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April 3, 2008    

UK workers halve pension payments

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by Kay Murchie
UK workers halve pension payments

Research from Prudential has established that UK workers have nearly halved the amount they pay into private and company pension schemes in the last 12 months.

One year ago, employees were putting an average of £279 a month into a private or company pension scheme, however the contribution is now £145.

The report shows that people are struggling amid the global credit squeeze and are being forced to reduce their pension contributions.

Increasing household bills, rising mortgage repayments and below-inflation pay rises are affecting family finances, say Prudential. These people have no choice but to cut pension savings to keep their finances afloat.

However, this could prove harmful to their retirement according to pension experts. Gary Shaughnessy of Prudential said it is deeply concerning to see the amount that adults are personally paying into pension schemes has fallen so significantly over the last year.

However, research shows that prior to the cutbacks, workers were not saving enough money for a comfortable retirement. Of the 1,500 polled, those with a pension said they anticipated retiring with a fund worth £22,500 a year on average.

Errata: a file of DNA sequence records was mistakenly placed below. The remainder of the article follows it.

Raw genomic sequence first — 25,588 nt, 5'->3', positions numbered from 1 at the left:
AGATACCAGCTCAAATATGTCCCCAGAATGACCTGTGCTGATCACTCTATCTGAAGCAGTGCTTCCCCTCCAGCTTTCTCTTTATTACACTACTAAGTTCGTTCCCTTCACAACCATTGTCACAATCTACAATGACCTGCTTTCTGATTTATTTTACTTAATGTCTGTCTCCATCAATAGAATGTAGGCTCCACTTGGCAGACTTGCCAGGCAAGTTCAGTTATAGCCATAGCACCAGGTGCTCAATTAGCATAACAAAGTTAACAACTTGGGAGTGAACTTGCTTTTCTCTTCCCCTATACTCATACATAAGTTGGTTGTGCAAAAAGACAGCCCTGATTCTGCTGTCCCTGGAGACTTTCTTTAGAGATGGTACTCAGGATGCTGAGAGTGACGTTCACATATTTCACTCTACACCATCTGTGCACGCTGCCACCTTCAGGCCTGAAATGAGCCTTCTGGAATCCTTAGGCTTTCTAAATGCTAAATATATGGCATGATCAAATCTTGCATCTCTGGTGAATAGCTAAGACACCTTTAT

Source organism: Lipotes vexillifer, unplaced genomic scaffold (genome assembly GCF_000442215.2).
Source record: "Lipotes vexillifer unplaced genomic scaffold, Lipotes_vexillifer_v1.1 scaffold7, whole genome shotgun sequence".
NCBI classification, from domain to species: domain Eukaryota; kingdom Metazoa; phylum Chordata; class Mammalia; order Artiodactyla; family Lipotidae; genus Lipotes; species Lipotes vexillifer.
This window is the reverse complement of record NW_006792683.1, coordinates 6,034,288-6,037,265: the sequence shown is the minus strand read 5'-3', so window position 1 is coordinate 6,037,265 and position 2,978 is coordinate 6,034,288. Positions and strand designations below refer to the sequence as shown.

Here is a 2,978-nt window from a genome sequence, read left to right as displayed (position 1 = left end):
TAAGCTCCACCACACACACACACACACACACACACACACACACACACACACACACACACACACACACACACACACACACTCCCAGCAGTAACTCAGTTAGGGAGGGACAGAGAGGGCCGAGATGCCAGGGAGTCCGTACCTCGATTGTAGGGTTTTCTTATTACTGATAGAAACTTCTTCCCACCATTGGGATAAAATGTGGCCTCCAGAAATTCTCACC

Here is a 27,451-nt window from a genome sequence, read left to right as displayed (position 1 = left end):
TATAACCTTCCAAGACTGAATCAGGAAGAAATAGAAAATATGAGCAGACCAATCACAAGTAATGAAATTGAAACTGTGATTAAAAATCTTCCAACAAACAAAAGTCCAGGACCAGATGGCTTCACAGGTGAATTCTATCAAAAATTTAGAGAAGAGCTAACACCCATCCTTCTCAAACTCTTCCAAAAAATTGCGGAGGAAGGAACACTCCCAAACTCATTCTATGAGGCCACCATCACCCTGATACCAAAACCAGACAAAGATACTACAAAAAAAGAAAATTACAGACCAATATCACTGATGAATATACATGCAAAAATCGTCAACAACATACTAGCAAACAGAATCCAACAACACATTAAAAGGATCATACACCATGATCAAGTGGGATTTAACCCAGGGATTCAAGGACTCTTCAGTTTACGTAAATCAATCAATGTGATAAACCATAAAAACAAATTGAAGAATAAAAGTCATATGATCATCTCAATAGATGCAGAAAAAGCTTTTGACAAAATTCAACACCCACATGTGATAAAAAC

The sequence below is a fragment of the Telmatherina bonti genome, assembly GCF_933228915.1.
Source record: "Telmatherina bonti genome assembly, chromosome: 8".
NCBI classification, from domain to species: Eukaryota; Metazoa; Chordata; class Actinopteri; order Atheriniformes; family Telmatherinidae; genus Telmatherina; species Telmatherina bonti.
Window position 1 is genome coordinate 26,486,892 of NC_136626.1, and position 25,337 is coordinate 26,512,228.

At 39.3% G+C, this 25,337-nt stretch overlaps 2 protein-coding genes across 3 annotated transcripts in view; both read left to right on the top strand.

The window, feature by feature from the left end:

In order to afford this pension, a 20-year-old man needs to save £286 a month until he is 65. The report from the Prudential shows that workers did not even save enough last year to meet this target.

According to the Prudential, approximately 55% of us are not paying anything into a pension.

A recent report established that those in their late 50s and early 60s have soaring levels of debt meaning that they will have to continue working long after their retirement age.

According to a study by the charity Help the Aged, this group of people owe at least four times as much as people of the same age 10 years ago. The debts do not include mortgages, if they have one, only unsecured loans such as credit or store cards.

The study revealed that many will be forced to keep working, possibly into their late seventies, to repay credit card borrowings, overdrafts and personal loans.

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